Skirner undertook to do this, if Frey would make him a present of his Sword, which was so good, that it would of itself struw a field with its carnage, whenever the owner ordered it. Frey, impatient of delay, immediately made him a present of the sword; and Skirner setting out, obtained the young woman of her relations, who promised that she should follow him within nine nights after his departure, and that the nuptials should be folemnized in a place called Barey. Skirner having reported to Frey the success of his embafly; that god, full of impatience, pronounced these verses : « One night is very long ; two nights

are still longer; How then shall I pass the third ? “ Many a time hath a whole month appeared to me • shorter than the half of such a night.” Frey having thus given away his sword, found himself without arms when he fought againft Bela ; and hence it was, that he flew him with the horn of a ftag. Then, said Gangler, it seems to me very aftonishing, that so brave a hero as Frey should give his sword away to another, without keeping one equally good for himself. He must have been in very bad plight, when he encountered with Bela; and I'll be sworn, he repented him heartily. That conflict was trifling, replied Har: Frey could have slain Bela with a blow of his fift, had he had a mind to it. But when the fons of Mufpell, those wicked Genii, shall come to fight with the Gods, then he will have reason to be sorry indeed that he parted with his sword.

THE THE TWENTIETH FABLE

Of the Food of the Godi.

Ba

UT, says Gangler, if every man who has been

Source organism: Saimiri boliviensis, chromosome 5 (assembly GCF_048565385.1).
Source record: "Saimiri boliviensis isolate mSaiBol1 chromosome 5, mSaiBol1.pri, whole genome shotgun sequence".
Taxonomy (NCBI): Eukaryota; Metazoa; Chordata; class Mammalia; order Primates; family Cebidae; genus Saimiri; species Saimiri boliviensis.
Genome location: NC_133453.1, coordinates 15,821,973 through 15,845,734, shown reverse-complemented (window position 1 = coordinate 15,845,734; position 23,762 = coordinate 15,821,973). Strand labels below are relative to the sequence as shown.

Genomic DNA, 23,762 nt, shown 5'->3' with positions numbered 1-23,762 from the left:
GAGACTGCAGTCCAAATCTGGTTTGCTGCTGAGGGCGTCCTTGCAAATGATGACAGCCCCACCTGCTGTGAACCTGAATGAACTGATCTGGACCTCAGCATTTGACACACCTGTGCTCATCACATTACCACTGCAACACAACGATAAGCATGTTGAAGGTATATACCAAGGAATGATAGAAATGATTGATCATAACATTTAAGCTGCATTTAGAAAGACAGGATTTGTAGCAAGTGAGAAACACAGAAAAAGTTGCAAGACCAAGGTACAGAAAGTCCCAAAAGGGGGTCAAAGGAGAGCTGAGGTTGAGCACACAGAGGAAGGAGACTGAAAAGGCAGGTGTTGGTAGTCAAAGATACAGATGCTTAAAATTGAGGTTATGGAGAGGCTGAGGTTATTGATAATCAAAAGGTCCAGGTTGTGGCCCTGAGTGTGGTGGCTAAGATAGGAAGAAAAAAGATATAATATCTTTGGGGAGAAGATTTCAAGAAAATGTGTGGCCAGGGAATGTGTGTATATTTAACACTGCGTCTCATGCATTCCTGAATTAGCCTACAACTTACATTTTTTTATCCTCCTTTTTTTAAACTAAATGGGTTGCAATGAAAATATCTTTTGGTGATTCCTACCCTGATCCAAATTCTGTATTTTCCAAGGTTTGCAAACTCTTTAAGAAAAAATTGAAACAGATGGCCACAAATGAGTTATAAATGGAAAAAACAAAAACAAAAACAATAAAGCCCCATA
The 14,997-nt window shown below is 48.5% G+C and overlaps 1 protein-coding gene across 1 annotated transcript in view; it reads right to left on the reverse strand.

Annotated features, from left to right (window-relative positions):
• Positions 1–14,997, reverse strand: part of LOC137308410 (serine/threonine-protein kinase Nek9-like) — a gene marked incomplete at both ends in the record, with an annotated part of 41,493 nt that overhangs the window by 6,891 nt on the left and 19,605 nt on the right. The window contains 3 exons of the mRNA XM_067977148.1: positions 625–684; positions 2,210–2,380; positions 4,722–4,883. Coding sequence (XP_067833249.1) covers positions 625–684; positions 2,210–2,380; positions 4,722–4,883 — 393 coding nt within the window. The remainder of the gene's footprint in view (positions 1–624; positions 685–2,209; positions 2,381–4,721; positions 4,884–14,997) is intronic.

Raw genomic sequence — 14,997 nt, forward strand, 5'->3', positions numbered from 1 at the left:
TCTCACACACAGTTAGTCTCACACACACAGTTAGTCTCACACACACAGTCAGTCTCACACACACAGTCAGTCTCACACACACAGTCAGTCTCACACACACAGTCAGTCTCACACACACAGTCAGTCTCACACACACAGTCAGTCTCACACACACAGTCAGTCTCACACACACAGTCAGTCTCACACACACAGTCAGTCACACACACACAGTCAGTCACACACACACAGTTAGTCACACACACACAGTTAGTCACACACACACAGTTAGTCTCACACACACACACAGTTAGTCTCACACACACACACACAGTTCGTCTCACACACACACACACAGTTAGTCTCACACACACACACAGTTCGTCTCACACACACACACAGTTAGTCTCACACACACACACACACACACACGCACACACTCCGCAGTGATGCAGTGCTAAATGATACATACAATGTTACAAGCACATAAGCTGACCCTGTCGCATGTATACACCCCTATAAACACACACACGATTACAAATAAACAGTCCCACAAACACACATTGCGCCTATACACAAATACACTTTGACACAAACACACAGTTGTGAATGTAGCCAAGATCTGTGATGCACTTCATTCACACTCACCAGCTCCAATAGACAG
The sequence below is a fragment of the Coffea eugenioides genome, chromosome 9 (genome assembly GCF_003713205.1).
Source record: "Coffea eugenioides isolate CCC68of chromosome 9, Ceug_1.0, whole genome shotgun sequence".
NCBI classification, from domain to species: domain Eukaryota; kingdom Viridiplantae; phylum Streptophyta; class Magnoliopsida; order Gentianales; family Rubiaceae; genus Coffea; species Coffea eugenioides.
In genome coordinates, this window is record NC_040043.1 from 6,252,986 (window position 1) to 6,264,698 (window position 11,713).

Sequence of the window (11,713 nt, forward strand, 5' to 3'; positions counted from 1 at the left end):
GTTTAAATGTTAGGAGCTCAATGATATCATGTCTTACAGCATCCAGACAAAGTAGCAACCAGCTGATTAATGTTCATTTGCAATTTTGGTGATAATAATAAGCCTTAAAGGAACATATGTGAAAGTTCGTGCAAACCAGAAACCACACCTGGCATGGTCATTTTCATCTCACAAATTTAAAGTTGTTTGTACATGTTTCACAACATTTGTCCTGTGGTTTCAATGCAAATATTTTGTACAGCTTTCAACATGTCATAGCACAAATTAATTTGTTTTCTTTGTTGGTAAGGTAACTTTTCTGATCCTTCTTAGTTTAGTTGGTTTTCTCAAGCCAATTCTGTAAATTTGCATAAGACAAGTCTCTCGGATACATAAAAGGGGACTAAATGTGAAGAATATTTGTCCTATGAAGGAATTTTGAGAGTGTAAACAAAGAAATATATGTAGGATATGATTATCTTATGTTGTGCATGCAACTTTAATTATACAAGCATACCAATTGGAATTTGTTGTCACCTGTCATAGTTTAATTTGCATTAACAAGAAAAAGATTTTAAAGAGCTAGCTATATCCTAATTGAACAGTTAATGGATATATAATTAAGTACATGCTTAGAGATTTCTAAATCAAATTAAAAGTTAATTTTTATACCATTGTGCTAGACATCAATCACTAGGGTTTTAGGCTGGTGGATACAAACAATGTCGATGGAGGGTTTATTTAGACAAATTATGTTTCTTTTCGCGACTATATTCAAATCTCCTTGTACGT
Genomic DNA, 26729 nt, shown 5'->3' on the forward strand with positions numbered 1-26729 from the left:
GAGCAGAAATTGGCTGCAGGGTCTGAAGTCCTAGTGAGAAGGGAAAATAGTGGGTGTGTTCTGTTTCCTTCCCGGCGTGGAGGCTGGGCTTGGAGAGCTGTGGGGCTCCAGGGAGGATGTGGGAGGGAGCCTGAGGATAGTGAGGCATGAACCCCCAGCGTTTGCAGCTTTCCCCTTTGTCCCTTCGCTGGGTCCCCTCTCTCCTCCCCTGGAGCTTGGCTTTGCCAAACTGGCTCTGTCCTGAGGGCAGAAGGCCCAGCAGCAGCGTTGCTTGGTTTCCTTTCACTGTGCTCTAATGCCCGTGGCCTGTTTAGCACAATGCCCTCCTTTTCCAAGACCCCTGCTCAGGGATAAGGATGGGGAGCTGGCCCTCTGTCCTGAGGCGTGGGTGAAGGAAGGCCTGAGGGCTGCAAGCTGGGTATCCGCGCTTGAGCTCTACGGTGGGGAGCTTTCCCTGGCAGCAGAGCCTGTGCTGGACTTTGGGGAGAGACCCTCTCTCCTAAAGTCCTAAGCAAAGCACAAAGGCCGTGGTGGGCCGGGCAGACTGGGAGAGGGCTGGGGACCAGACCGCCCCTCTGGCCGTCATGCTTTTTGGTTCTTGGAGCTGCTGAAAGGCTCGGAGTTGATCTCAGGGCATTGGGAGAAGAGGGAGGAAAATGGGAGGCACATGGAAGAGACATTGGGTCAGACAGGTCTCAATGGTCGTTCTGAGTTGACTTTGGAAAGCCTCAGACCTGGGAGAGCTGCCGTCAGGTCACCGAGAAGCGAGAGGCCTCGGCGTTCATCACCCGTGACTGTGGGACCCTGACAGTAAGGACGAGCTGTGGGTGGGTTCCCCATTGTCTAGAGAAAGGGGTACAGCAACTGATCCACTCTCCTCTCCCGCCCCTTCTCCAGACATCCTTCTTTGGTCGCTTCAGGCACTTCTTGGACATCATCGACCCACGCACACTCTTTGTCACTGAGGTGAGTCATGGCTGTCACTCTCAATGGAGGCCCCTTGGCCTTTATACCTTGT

flain in battle fince the beginning of the world, iepairs to the palace of Odin, what food does that God affign to fo valt a multitude? Har answered hin, You have reason to fry it iš a vast multitude ;. yet will it still increase ad infinitum; nay, the Gods themselves thall defire, that it were still much more considerable, when the wolf FENRIS arrives at the laft day (A!. The number, however, never-can be fo. great, but the flesh of the wild boar Serimner will suffice to sustain them; which, though dreffed every morning, becomes entire again every night, 1 believe there are but few who are able to explain this matter to you, as it is described in those verses ; the fense of which is to this effect : « The-cook, Andrimner, dresses the wild boar incessantly in his pot :. “ the heroes are fed with lard or fat of this animal, “ which exceeds every thing in the world (B)." But, says Gangler, does Odin eat at the same table with the heroes? Har answered, The meat that is set before him, ODIN diftributes to two wolves, known by the names of Geri and Freki : for as to himself, he stands in no need of food : wine is to him instead of every other aliment; according to what is faid in these verses ; « The illustrious father of armies, with his own hands fattens his two wolves ;

the